Kawhi Leonard, Forward, San Antonio Spurs - Leonard was the ringleader of San Diego State's terrific 34-3 team last season. Still, many thought Leonard would be too short (6-7) to play the four at the next level. He's proved his critics wrong by posting a solid 7.5 points and five rebounds per game in his first season in San Antonio. It might be a stretch to have him on your fantasy team this year, but it seems like Leonard is well on his way to becoming fantasy relevant.
Shelvin Mack, Guard, Washington Wizards - Mack was second on Butler in scoring a year ago and he nearly led the Bulldogs to their first national title, falling just short against UConn. Mack has seen minutes in 39 of Washington's 41 games this season, but at only 3.2 points per game, he's not very useful in fantasy at this point.
The Morris Twins - Markieff and Marcus were phenomenal in the frontcourt for top-seeded Kansas a season ago. On draft night, Markieff ended up in Phoenix while Marcus was picked up by Houston. Markieff has been the more successful of the two brothers. He's averaging 6.9 points and 4.6 rebounds per contest for the Suns, and he appeared in the Rookie/Sophomore game at All- Star Weekend last month. Meanwhile, Marcus has struggled in his rookie season, splitting time between the Rockets and their development league affiliate, the Rio Grande Valley Vipers. Either way, neither Morris brother has provided much in terms of fantasy value this season.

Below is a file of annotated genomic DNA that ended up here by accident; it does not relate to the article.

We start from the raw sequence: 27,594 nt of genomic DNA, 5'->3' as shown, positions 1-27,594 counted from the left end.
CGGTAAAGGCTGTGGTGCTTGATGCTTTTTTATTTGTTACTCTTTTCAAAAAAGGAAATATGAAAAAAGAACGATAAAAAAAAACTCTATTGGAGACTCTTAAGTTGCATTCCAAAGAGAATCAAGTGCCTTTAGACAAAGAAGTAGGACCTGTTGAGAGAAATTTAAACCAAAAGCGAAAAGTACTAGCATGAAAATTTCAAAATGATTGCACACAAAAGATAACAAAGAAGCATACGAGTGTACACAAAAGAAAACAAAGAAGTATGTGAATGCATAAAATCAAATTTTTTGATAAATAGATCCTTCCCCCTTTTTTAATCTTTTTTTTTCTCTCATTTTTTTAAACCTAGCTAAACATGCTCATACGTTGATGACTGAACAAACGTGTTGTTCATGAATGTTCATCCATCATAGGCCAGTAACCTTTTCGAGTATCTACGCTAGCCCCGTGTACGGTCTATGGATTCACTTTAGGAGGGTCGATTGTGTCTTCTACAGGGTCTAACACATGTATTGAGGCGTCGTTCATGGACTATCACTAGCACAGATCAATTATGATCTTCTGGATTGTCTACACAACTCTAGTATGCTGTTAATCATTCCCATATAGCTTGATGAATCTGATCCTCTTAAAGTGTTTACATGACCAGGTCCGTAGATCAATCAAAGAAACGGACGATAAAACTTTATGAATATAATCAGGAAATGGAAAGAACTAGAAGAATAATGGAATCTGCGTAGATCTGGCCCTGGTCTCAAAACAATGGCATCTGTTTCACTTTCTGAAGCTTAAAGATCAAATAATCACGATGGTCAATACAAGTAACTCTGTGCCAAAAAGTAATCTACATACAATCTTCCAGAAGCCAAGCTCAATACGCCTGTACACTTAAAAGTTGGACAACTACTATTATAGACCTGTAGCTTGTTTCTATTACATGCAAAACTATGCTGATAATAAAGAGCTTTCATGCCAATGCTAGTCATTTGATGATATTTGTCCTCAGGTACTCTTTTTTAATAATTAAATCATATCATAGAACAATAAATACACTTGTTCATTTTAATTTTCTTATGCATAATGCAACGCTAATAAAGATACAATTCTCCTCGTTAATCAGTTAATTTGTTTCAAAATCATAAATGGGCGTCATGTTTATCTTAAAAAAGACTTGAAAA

Chris Singleton, Forward, Washington Wizards - As one of the premier defensive players in college basketball last season (and also his team's second-leading scorer), Singleton propelled Florida State into the Sweet 16 for the first time since 1992. Singleton has actually started quite a few games for Washington this season (26 starts), but his points per game and rebounding numbers aren't strong enough to land him on our fantasy radar just yet.
Kemba Walker, Guard, Charlotte Bobcats - Walker carried UConn to its third national title last April. There won't be any confetti for Kemba at the end of this season, though. The Bobcats have been horrible (6-35) this season. But don't pin that on Walker. He has done his part by scoring a healthy 12.4 points per game, fourth-best among rookies. He gets plenty of playing time, so Walker is a legit fantasy option if you need a guard who can score.
Derrick Williams, Forward, Minnesota Timberwolves - Last season's Pac-10 player of the year from Arizona was the breakout star of the tournament in 2011. Most of us had heard of him, but we didn't know quite how dominant he really was until he destroyed Duke in the Sweet 16. He's having an average rookie year for Minnesota (8.8 ppg), but if Williams can improve his rebounding (just 4.7 per game) he should have some fantasy potential in a couple of years.